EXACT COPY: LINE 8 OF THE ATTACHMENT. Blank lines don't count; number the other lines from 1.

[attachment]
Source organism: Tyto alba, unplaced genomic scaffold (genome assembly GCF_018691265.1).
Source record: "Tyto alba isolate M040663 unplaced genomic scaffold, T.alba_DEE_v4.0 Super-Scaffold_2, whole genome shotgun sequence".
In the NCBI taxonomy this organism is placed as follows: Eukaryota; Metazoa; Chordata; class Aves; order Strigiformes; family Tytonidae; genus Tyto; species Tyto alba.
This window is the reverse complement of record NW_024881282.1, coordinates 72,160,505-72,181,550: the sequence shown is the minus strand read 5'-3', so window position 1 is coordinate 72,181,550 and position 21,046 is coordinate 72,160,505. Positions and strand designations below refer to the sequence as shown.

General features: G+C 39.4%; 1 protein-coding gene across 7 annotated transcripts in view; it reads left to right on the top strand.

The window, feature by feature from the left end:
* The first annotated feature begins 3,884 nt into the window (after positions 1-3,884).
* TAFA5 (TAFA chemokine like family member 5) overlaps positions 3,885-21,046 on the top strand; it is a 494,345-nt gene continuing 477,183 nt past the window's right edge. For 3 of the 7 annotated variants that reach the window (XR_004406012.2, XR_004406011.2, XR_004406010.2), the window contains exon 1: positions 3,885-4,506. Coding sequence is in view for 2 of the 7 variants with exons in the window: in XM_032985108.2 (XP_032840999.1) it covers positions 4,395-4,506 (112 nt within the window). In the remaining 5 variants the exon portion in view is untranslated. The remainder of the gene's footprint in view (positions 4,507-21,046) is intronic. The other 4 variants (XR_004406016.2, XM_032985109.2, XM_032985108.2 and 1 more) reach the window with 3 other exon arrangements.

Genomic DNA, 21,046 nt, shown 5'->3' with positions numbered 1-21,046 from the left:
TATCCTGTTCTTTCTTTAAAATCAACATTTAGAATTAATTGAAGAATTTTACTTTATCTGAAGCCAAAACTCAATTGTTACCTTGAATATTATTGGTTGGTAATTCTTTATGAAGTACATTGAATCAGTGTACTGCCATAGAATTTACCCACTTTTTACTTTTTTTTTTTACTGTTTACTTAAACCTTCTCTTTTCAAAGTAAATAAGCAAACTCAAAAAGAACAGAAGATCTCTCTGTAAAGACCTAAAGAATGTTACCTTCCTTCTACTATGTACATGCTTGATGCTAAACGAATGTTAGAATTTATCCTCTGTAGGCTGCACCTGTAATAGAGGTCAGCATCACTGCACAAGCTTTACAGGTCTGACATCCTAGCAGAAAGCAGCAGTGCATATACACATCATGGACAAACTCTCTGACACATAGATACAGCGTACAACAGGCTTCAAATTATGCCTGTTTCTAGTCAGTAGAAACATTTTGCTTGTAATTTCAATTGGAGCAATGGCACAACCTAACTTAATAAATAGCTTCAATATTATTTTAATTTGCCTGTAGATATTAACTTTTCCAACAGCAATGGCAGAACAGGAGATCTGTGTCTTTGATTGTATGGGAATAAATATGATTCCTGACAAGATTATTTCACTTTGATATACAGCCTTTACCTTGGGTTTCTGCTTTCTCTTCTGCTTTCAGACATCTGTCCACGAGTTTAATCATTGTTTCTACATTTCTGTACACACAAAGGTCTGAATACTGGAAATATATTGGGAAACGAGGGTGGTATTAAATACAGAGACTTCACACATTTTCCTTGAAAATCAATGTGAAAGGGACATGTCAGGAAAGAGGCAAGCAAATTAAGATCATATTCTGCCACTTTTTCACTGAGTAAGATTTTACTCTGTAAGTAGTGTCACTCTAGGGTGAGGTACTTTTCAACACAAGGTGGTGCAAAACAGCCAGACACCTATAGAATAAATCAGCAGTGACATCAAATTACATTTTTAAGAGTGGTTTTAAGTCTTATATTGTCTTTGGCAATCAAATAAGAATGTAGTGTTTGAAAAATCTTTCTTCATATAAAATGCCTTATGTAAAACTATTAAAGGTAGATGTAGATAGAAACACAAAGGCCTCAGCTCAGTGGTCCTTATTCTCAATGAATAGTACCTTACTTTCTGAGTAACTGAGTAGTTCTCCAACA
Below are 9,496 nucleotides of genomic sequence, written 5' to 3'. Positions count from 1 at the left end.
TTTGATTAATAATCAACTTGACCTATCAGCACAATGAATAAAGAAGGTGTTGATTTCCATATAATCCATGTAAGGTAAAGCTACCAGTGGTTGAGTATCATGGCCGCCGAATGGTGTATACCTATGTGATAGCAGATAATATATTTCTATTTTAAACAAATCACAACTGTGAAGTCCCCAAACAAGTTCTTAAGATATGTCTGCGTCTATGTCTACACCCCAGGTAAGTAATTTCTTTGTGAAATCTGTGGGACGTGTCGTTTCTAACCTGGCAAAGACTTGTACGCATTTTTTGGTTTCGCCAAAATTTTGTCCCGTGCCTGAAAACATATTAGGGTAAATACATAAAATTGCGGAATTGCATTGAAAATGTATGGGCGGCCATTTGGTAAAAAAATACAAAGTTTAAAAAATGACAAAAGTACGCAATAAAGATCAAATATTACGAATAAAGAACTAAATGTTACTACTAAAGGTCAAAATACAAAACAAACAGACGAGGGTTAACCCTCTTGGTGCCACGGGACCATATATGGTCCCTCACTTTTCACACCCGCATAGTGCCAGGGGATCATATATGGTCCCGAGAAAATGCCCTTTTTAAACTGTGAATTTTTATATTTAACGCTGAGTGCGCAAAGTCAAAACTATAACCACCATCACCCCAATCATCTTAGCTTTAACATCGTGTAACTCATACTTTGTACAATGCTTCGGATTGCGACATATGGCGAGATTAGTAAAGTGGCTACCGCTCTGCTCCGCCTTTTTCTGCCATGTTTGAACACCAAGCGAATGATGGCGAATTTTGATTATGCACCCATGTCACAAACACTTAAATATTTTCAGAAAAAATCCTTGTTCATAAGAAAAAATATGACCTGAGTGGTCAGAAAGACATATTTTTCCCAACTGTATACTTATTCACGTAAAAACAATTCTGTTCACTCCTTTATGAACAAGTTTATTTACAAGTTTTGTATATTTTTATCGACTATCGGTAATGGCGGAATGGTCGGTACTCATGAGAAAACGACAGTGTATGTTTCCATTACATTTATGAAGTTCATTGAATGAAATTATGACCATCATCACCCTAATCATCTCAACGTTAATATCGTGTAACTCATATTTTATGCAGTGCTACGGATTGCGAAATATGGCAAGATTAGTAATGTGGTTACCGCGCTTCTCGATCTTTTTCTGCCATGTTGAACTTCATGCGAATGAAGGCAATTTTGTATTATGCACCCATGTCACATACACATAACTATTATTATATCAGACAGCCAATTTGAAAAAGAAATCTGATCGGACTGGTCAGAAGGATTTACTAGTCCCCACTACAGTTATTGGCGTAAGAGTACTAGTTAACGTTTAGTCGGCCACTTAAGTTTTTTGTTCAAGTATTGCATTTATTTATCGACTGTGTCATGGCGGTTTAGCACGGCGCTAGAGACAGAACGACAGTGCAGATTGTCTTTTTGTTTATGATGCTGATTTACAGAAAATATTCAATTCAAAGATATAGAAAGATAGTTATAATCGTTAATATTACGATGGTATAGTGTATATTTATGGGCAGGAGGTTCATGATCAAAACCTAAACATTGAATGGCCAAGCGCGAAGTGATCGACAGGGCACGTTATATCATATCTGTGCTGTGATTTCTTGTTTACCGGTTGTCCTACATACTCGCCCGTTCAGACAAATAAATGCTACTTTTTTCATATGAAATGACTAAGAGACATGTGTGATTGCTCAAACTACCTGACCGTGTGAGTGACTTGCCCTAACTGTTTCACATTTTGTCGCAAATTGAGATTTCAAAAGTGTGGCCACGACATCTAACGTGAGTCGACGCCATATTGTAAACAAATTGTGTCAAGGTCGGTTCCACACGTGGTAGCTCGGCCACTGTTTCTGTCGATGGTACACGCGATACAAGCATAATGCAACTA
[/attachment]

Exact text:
* TAFA5 (TAFA chemokine like family member 5) overlaps positions 3,885-21,046 on the top strand; it is a 494,345-nt gene continuing 477,183 nt past the window's right edge. For 3 of the 7 annotated variants that reach the window (XR_004406012.2, XR_004406011.2, XR_004406010.2), the window contains exon 1: positions 3,885-4,506. Coding sequence is in view for 2 of the 7 variants with exons in the window: in XM_032985108.2 (XP_032840999.1) it covers positions 4,395-4,506 (112 nt within the window). In the remaining 5 variants the exon portion in view is untranslated. The remainder of the gene's footprint in view (positions 4,507-21,046) is intronic. The other 4 variants (XR_004406016.2, XM_032985109.2, XM_032985108.2 and 1 more) reach the window with 3 other exon arrangements.